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Charles Spear Collection


Scope and Contents

Administrative Information

Detailed Description

Box 1

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Charles Spear Collection, 1840-1851 | SHSU Special Collections & University Archives

By Trent Shotwell

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Collection Overview

Title: Charles Spear Collection, 1840-1851Add to your cart.View associated digital content.

Primary Creator: Spear, Charles, 1801-1863

Extent: 1.0 Boxes

Arrangement: The collection consists of a certificate passport, a subscription book, journal, and handwritten correspondence concerning Charles Spear and his efforts to reform the prison system and address issues relating to capital punishment.

Subjects: Capital punishment, Criminals - Rehabilitation, Prisons - United States

Forms of Material: Spear, Charles, 1801-1863 - Correspondence

Languages: English

Scope and Contents of the Materials

The Charles Spear Collection (1840-1851, one box) contains the personal correspondence, journal, and passport of Charles Spear.  The collection concerns Spear’s work to abolish the death penalty in the United States and his support of prison reform.  Along with documents regarding Spear’s travels to England in pursuit of support to eliminate the death penalty in the United States, the collection also includes a subscription book carried by Charles Spear and his brother that contains signatures of prominent people of the time.  Thomason Special Collections also has multiple editions of Essays on the Punishment of Death by Charles Spear, CJ Spec. HV8698 .S6 1844.

Collection Historical Note

Charles Spear, born in Boston, Massachusetts on May 1, 1803 was a Universalist minister who supported prison reform in the United States during the mid-1800s.  He was an advocate for the abolishment of the death penalty and promoted progressive ideas on prisoner rehabilitation.  Spear began working to encourage prisoner rights and prison reform while aiding ex-prisoners in their readjustment to society.  Spear traveled the country speaking on the conditions of prisons and promoting new ideas and practices to reform inmates and prison administration.  He even traveled to England to seek support for the elimination of capital punishment in the United States.  Charles Spear died on April 13, 1863.

Subject/Index Terms

Capital punishment
Criminals - Rehabilitation
Prisons - United States

Administrative Information

Repository: SHSU Special Collections & University Archives

Use Restrictions:

The materials represented in this finding aid have been made available for research, teaching and private use. For these purposes, you may reproduce (print, make photocopies, or download) these items without prior permission on the condition that you provide proper attribution of the source in all copies.

Please contact the Newton Gresham Library's Special Collections and University Archives department to request permissions to reproduce materials for any other purpose, or to obtain information regarding the copyright status of a particular digital image, text, audio or video recording.

Preferred Citation: Charles Spear Collection. SHSU Special Collections, Newton Gresham Library, Sam Houston State University, Huntsville, Texas.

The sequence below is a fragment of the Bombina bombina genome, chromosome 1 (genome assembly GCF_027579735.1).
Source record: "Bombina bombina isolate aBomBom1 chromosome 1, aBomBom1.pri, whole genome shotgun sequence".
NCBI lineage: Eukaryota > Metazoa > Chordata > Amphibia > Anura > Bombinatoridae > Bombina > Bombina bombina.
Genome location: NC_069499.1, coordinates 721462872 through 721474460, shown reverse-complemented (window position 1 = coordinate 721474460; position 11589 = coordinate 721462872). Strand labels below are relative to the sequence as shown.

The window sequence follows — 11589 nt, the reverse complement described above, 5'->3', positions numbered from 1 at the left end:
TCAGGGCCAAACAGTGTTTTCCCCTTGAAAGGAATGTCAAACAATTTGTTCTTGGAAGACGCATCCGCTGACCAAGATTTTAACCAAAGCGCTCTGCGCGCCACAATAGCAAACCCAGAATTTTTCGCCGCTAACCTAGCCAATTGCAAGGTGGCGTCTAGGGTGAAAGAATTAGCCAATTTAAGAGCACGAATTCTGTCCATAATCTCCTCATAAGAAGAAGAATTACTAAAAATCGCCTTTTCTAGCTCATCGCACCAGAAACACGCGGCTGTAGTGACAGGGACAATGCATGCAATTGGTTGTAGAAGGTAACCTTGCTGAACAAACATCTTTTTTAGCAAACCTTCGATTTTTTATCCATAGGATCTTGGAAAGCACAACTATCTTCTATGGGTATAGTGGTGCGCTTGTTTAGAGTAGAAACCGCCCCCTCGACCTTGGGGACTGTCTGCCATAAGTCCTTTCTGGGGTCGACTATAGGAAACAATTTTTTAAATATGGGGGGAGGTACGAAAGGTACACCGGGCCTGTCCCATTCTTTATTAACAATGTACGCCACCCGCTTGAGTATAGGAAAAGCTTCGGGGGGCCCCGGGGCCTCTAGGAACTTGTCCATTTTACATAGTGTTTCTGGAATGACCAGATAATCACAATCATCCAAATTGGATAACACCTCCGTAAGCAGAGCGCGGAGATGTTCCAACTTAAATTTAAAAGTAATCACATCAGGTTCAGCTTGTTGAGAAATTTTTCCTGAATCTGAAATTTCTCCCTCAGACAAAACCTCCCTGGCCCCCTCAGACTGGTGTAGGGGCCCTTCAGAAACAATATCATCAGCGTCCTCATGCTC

Box and Folder Listing

Browse by Box:

[Box 1],

Box 1Add to your cart.
Folder 1: Spear's Subscription Book, circa 1850sAdd to your cart.View associated digital content.
Subscription book carried by Charles Spear and his brother John that was used to collect signatures of those who supported prison reform.  The book contains many prominent signatures in support of prison reform.  The signatures include: Julia Ward Howe, Samuel Fessenden, George Peadody, Robert Rantoul, John Jay, Harriet Beecher Stowe, Henry Ward Beecher, Arthur Tappan, Charles Barnard, Josiah Quincy, Thomas Starr King, Edward Everett, Jared Sparks, George Bliss, Marshall Wilder, Freeman Hunt, Lydia Sigourney, Henry Longfellow, Horace Greeley, George Copway, David Wilmot, Salmon Chase, William Seward, Henry Clay, Charles Sumner, Thurlow Weed, General Winfield Scott, and Jenny Lend.  The book also contains copies of the signatures of Abraham Lincoln and Edwin Stanton.
Folder 2: Daniel Webster Correspondence, 1851 February 7Add to your cart.View associated digital content.
Handwritten letter from Daniel Webster, Secretary of State, to Sir George Grey, British Home Secretary, concerning Charles Spear.
Folder 3: Edward Everette Correspondence, 1851 June 20Add to your cart.View associated digital content.
Handwritten letter from Edward Everett, Harvard President and Secretary of State, to Abbott Lawrence, concerning capitol punishment in the United States and Charles Spear's opinions on the matter.
Folder 4: Commonwealth of Massachusetts Passport, 1851 January 27Add to your cart.View associated digital content.
Passport issued to Charles Spear by the Commonwealth of Massachusetts for a trip to England.
Folder 5: Introductory letters for Spear's trip to England, 1851 September 4, 1851 July 16Add to your cart.View associated digital content.
Two letters carried by Charles Spear on a trip to England.
Folder 6: Envelopes addressed to Spear, 1851; no dateAdd to your cart.View associated digital content.
Two envelopes and a stamped cover addressed to Spear.
Folder 7: French Correspondence, 1840; no dateAdd to your cart.View associated digital content.
Three letters from Frenchmen concerning Spear
Folder 8: Spear Prison Journal Notes, circa 1840sAdd to your cart.View associated digital content.
Four handwritten pages of Spear's notes concerning his visits to prisons.

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